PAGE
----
OBJECTIVES: Reactive oxygen species (ROS) in the central nervous system are thought to contribute to sympathoexcitation in cardiovascular diseases such as hypertension and heart failure. Nicotinamide adenine dinucleotide phosphate oxidase is a major source of ROS in the central nervous system, which acts as a key mediator (mediators) of angiotensin II (AngII). It is not clear, however, whether mitochondria-derived ROS in the central nervous system also participate in sympathoexcitation. METHODS: In an in-vivo study, we investigated whether the AngII-elicited pressor response in the rostral ventrolateral medulla, which controls sympathetic nerve activity, is attenuated by adenovirus-mediated gene transfer of a mitochondria-derived antioxidant (Mn-SOD). In an in-vitro study, using differentiated PC-12 cells with characteristics similar to those of sympathetic neurons, we examined whether AngII increases mitochondrial ROS production. RESULTS: Overexpression of Mn-SOD attenuated the AngII-induced pressor response and also suppressed AngII-induced ROS production, as evaluated by microdialysis in the rostral ventrolateral medulla. Using reduced MitoTracker red, we showed that AngII increased mitochondrial ROS production in differentiated PC-12 cells in vitro. Overexpression of Mn-SOD and rotenone, a mitochondrial respiratory complex I inhibitor, suppressed AngII-induced ROS production. Depletion of extracellular Ca with ethylene glycol bis-N,N,N′,N′-tetraacetate (EGTA) and administration of p-trifluoromethoxycarbonylcyanide phenylhydrazone, which prevents further Ca uptake into the mitochondria, blocked AngII-elicited mitochondrial ROS production. CONCLUSION: These results indicate that AngII increases the intracellular Ca concentration and that the increase in mitochondrial Ca uptake leads to mitochondrial ROS production.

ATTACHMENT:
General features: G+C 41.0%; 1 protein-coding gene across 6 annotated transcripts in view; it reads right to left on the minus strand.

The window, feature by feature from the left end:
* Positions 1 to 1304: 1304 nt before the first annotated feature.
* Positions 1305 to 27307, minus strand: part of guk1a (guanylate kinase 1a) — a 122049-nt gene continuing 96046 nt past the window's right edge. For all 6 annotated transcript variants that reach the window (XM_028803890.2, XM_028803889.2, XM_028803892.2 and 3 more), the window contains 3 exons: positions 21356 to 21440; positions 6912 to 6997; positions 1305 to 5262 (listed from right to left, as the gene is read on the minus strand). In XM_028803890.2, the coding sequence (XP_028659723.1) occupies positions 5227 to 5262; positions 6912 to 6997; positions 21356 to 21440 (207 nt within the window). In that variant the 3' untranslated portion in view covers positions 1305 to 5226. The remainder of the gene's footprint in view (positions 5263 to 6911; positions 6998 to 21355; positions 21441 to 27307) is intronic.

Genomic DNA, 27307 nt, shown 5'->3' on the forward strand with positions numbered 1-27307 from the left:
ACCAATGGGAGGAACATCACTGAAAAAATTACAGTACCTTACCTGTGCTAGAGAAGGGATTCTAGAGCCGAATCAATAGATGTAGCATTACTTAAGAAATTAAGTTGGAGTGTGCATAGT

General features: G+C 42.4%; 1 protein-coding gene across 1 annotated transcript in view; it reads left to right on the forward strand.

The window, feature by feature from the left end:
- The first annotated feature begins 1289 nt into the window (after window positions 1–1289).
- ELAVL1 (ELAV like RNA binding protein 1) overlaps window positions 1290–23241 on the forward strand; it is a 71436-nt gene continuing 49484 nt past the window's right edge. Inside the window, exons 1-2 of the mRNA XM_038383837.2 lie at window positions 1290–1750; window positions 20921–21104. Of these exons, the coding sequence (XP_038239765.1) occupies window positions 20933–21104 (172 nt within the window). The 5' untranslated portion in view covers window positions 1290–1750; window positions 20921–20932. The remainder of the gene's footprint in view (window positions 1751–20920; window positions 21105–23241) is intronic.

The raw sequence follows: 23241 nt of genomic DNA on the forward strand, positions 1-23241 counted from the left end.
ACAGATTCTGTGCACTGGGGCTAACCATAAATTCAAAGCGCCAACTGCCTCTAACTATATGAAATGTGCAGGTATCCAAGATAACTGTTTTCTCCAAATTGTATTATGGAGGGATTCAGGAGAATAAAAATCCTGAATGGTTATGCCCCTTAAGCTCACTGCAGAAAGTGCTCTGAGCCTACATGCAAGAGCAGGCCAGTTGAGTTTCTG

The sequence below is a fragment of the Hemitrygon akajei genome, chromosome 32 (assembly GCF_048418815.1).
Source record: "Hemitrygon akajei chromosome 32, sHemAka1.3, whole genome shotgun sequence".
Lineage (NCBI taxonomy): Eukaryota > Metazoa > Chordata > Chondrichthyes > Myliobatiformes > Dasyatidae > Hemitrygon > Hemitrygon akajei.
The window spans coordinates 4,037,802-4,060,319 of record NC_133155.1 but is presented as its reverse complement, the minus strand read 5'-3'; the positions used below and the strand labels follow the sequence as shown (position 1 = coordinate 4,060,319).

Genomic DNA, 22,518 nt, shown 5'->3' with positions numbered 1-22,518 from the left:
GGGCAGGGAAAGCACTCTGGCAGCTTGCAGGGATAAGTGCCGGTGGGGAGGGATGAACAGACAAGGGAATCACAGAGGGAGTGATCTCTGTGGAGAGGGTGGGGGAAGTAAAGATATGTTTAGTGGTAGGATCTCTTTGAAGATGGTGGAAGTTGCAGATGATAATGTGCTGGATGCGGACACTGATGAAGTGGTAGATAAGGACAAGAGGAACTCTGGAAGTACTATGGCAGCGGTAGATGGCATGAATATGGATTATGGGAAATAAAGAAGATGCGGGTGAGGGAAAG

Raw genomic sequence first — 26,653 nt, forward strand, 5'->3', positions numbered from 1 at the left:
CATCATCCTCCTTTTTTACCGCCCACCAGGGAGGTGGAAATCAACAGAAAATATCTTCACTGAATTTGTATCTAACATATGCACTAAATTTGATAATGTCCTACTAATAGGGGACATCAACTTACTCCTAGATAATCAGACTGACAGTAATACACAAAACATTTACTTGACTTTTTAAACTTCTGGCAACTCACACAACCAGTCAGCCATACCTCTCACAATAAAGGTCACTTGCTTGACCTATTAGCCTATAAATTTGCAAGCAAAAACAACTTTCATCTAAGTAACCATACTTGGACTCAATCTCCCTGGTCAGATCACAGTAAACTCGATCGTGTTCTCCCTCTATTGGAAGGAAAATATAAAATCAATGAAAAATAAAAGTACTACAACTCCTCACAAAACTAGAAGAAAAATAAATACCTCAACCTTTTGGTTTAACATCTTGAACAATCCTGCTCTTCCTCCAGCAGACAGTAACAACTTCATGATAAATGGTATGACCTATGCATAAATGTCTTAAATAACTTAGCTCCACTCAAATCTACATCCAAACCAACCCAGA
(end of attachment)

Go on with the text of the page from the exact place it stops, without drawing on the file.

All Science Journal Classification (ASJC) codes
- Internal Medicine
- Cardiology and Cardiovascular Medicine